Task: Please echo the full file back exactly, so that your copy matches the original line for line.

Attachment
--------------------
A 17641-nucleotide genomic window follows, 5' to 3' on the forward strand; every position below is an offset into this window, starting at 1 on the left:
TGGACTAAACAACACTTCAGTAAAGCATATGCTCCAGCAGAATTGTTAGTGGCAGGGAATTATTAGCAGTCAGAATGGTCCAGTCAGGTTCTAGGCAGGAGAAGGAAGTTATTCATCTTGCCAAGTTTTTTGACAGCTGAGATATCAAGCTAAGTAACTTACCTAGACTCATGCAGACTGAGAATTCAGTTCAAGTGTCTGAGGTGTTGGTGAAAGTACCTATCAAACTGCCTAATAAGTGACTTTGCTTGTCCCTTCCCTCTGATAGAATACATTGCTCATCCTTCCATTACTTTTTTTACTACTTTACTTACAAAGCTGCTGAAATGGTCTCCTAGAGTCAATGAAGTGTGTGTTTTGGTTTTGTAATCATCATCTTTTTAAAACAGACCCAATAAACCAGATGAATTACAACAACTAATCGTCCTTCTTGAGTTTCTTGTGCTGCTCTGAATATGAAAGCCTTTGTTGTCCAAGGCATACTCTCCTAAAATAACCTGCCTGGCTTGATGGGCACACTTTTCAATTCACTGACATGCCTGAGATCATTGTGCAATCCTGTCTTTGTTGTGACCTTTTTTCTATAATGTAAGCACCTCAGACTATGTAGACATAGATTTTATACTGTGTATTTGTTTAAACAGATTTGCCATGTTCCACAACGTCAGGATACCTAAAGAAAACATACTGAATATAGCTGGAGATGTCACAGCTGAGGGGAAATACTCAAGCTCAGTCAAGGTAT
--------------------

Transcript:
A 17641-nucleotide genomic window follows, 5' to 3' on the forward strand; every position below is an offset into this window, starting at 1 on the left:
TGGACTAAACAACACTTCAGTAAAGCATATGCTCCAGCAGAATTGTTAGTGGCAGGGAATTATTAGCAGTCAGAATGGTCCAGTCAGGTTCTAGGCAGGAGAAGGAAGTTATTCATCTTGCCAAGTTTTTTGACAGCTGAGATATCAAGCTAAGTAACTTACCTAGACTCATGCAGACTGAGAATTCAGTTCAAGTGTCTGAGGTGTTGGTGAAAGTACCTATCAAACTGCCTAATAAGTGACTTTGCTTGTCCCTTCCCTCTGATAGAATACATTGCTCATCCTTCCATTACTTTTTTTACTACTTTACTTACAAAGCTGCTGAAATGGTCTCCTAGAGTCAATGAAGTGTGTGTTTTGGTTTTGTAATCATCATCTTTTTAAAACAGACCCAATAAACCAGATGAATTACAACAACTAATCGTCCTTCTTGAGTTTCTTGTGCTGCTCTGAATATGAAAGCCTTTGTTGTCCAAGGCATACTCTCCTAAAATAACCTGCCTGGCTTGATGGGCACACTTTTCAATTCACTGACATGCCTGAGATCATTGTGCAATCCTGTCTTTGTTGTGACCTTTTTTCTATAATGTAAGCACCTCAGACTATGTAGACATAGATTTTATACTGTGTATTTGTTTAAACAGATTTGCCATGTTCCACAACGTCAGGATACCTAAAGAAAACATACTGAATATAGCTGGAGATGTCACAGCTGAGGGGAAATACTCAAGCTCAGTCAAGGTAT